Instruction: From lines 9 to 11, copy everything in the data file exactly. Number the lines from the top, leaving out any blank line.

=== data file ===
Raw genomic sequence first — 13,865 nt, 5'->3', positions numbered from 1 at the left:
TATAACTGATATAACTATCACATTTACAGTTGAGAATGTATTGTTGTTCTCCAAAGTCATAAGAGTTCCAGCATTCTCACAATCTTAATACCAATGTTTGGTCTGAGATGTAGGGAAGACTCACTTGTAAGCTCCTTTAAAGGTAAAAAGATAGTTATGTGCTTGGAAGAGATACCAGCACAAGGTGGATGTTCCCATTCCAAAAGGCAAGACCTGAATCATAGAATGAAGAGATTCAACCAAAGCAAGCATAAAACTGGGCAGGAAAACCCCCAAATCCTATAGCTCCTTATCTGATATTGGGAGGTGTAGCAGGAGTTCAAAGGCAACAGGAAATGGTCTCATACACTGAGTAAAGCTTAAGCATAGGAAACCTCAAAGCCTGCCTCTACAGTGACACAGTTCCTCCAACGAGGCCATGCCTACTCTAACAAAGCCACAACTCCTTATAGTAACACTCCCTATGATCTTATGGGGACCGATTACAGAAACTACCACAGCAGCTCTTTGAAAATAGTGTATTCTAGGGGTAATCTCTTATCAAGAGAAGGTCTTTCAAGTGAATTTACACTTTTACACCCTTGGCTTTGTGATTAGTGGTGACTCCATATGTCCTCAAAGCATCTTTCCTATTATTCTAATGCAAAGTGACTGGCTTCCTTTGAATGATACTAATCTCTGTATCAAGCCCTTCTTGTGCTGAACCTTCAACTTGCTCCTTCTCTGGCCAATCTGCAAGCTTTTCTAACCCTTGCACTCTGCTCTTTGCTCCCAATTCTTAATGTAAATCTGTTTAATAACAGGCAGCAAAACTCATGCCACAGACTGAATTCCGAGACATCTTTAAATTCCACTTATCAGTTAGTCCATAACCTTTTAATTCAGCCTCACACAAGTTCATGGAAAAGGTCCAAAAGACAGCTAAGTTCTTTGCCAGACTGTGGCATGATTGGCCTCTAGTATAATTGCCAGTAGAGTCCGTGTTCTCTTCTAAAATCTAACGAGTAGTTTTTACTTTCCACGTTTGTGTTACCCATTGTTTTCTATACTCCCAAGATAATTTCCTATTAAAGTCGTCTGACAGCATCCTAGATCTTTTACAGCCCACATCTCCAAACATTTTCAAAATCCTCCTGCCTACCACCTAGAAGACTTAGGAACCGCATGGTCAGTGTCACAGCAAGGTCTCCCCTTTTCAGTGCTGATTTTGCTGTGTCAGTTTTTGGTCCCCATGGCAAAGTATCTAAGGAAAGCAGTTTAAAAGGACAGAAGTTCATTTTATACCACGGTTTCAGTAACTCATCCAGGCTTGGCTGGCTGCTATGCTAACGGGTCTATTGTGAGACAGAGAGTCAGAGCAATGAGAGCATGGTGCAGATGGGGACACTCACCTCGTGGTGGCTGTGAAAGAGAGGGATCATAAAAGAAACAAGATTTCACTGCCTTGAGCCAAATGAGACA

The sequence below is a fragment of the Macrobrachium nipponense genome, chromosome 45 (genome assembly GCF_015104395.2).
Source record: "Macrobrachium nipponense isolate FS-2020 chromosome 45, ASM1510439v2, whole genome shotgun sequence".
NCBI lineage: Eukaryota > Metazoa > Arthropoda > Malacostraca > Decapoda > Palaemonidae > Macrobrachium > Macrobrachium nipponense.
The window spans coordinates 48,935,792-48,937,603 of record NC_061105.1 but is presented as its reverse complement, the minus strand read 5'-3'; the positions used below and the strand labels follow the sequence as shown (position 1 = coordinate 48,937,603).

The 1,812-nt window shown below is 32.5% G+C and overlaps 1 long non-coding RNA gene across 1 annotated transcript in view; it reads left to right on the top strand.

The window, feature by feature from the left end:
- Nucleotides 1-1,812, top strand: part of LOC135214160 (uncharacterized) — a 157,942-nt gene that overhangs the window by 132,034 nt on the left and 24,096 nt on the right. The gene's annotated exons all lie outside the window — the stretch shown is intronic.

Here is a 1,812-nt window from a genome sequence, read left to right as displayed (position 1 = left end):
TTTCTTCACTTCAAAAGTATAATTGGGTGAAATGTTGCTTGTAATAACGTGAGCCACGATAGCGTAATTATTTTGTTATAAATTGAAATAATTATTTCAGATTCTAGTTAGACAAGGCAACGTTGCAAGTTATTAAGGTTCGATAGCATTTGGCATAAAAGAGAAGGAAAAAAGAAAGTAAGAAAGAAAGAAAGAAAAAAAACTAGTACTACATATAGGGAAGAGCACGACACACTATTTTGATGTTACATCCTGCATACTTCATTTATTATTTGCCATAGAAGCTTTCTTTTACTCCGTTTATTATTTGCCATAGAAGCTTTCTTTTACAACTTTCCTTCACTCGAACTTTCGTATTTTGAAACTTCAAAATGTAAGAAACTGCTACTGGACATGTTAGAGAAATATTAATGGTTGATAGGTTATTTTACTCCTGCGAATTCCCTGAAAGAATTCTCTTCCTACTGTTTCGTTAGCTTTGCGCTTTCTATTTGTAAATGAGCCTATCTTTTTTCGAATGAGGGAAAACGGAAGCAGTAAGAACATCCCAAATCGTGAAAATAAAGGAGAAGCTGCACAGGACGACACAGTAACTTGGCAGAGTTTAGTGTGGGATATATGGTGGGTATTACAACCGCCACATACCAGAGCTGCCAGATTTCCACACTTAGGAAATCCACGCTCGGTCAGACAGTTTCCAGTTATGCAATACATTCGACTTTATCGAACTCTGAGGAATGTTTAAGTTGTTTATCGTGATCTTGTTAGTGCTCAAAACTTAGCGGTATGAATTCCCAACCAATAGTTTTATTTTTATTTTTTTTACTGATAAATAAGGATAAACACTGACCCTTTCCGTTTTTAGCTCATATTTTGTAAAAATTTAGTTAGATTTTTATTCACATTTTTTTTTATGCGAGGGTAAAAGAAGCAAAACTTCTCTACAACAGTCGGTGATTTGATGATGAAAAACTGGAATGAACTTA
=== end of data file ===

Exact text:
- Nucleotides 1-1,812, top strand: part of LOC135214160 (uncharacterized) — a 157,942-nt gene that overhangs the window by 132,034 nt on the left and 24,096 nt on the right. The gene's annotated exons all lie outside the window — the stretch shown is intronic.

Here is a 1,812-nt window from a genome sequence, read left to right as displayed (position 1 = left end):
TTTCTTCACTTCAAAAGTATAATTGGGTGAAATGTTGCTTGTAATAACGTGAGCCACGATAGCGTAATTATTTTGTTATAAATTGAAATAATTATTTCAGATTCTAGTTAGACAAGGCAACGTTGCAAGTTATTAAGGTTCGATAGCATTTGGCATAAAAGAGAAGGAAAAAAGAAAGTAAGAAAGAAAGAAAGAAAAAAAACTAGTACTACATATAGGGAAGAGCACGACACACTATTTTGATGTTACATCCTGCATACTTCATTTATTATTTGCCATAGAAGCTTTCTTTTACTCCGTTTATTATTTGCCATAGAAGCTTTCTTTTACAACTTTCCTTCACTCGAACTTTCGTATTTTGAAACTTCAAAATGTAAGAAACTGCTACTGGACATGTTAGAGAAATATTAATGGTTGATAGGTTATTTTACTCCTGCGAATTCCCTGAAAGAATTCTCTTCCTACTGTTTCGTTAGCTTTGCGCTTTCTATTTGTAAATGAGCCTATCTTTTTTCGAATGAGGGAAAACGGAAGCAGTAAGAACATCCCAAATCGTGAAAATAAAGGAGAAGCTGCACAGGACGACACAGTAACTTGGCAGAGTTTAGTGTGGGATATATGGTGGGTATTACAACCGCCACATACCAGAGCTGCCAGATTTCCACACTTAGGAAATCCACGCTCGGTCAGACAGTTTCCAGTTATGCAATACATTCGACTTTATCGAACTCTGAGGAATGTTTAAGTTGTTTATCGTGATCTTGTTAGTGCTCAAAACTTAGCGGTATGAATTCCCAACCAATAGTTTTATTTTTATTTTTTTTACTGATAAATAAGGATAAACACTGACCCTTTCCGTTTTTAGCTCATATTTTGTAAAAATTTAGTTAGATTTTTATTCACATTTTTTTTTATGCGAGGGTAAAAGAAGCAAAACTTCTCTACAACAGTCGGTGATTTGATGATGAAAAACTGGAATGAACTTA